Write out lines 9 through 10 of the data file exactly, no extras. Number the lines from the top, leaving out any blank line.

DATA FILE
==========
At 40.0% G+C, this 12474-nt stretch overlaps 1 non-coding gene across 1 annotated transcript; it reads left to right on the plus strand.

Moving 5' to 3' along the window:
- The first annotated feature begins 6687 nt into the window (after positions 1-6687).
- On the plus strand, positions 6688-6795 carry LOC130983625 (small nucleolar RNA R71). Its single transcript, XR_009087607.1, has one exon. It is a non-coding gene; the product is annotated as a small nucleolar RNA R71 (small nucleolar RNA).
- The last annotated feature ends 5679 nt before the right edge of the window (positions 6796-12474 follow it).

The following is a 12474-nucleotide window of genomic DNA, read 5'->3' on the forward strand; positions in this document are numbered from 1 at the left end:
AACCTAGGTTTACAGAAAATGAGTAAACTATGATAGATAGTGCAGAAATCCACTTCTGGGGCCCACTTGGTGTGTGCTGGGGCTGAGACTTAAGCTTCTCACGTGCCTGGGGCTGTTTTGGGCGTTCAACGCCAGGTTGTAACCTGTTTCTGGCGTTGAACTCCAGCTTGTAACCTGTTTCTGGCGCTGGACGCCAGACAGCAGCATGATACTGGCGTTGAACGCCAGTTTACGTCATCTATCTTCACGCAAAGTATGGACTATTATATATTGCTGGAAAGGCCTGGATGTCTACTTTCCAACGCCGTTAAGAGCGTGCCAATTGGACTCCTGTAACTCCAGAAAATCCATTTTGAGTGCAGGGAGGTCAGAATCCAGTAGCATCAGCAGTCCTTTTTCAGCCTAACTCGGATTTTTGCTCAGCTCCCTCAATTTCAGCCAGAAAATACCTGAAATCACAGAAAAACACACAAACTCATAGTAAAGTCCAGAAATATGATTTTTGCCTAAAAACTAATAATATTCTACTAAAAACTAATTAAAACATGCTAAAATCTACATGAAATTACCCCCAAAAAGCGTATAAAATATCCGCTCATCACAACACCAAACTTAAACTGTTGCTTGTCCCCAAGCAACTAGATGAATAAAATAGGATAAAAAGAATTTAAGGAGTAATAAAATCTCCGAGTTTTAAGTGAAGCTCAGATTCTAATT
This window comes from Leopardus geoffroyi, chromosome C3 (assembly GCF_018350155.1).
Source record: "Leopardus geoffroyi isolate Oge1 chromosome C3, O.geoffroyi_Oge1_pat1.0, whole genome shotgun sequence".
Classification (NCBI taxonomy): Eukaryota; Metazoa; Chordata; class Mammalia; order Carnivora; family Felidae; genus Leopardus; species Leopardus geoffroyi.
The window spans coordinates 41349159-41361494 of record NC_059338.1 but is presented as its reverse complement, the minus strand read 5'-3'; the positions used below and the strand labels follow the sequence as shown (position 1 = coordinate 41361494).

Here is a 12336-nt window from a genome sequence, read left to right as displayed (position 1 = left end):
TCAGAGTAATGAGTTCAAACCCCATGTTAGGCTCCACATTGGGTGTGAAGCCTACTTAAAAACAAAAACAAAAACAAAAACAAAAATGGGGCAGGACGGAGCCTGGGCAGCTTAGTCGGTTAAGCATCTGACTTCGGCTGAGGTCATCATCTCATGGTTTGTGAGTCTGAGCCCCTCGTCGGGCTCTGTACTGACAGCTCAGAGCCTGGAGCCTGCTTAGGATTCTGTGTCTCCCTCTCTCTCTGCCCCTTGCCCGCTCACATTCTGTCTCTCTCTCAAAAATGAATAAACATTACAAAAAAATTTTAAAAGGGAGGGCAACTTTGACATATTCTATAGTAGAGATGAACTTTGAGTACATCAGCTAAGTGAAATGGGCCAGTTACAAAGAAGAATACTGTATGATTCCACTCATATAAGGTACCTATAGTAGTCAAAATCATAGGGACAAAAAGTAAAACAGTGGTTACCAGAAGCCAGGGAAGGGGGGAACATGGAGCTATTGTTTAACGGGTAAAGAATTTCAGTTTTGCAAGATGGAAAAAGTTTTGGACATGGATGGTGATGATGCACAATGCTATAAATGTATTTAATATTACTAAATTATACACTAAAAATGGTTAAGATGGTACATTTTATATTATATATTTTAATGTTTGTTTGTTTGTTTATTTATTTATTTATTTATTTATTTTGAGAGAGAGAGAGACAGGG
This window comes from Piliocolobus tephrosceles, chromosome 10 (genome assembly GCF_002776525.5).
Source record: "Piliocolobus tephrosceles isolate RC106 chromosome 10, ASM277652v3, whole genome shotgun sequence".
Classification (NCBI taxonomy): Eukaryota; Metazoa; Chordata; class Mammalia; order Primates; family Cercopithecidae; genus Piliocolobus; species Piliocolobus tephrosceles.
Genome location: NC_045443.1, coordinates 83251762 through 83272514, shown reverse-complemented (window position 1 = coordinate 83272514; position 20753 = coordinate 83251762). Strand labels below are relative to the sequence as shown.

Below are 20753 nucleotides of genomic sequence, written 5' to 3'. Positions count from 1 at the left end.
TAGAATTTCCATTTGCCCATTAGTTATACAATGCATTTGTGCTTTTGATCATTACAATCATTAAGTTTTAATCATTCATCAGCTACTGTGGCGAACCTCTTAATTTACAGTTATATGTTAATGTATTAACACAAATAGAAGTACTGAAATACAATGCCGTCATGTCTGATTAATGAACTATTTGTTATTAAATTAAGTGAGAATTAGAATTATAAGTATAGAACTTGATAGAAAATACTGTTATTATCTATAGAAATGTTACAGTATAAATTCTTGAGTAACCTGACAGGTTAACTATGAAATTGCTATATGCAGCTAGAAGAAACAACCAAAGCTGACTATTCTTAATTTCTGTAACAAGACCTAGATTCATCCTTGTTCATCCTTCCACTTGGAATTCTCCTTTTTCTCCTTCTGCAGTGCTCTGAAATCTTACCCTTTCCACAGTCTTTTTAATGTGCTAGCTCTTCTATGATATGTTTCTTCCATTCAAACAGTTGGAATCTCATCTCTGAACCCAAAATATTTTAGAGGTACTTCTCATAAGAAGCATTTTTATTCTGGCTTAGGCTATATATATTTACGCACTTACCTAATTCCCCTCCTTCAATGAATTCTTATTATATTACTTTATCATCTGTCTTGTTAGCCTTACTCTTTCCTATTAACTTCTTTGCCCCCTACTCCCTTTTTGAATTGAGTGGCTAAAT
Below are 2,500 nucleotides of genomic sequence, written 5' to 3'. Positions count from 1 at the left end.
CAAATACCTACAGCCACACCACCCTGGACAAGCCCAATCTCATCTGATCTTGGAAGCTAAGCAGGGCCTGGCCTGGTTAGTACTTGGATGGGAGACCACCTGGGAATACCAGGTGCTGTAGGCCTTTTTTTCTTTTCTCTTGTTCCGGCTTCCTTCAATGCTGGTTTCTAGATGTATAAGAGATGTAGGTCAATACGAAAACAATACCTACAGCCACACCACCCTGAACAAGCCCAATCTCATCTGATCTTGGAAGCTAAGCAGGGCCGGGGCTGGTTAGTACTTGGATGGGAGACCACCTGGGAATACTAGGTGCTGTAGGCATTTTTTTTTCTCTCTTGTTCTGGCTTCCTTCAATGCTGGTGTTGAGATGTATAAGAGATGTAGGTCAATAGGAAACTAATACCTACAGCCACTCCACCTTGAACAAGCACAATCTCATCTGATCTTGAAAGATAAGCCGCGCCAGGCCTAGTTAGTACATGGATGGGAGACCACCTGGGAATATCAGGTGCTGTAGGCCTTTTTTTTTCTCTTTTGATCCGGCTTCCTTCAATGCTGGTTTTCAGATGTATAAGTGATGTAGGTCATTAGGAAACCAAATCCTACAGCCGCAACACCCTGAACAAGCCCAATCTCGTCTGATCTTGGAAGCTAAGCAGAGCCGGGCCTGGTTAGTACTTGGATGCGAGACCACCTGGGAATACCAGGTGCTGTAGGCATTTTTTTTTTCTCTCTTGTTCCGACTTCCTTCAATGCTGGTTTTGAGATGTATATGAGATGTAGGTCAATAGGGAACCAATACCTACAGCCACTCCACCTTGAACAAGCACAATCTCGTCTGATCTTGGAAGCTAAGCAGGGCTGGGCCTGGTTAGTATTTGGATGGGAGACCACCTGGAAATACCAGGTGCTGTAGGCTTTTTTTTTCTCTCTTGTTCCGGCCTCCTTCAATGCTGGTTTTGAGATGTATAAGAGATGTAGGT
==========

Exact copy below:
Source record: "Leopardus geoffroyi isolate Oge1 chromosome C3, O.geoffroyi_Oge1_pat1.0, whole genome shotgun sequence".
Classification (NCBI taxonomy): Eukaryota; Metazoa; Chordata; class Mammalia; order Carnivora; family Felidae; genus Leopardus; species Leopardus geoffroyi.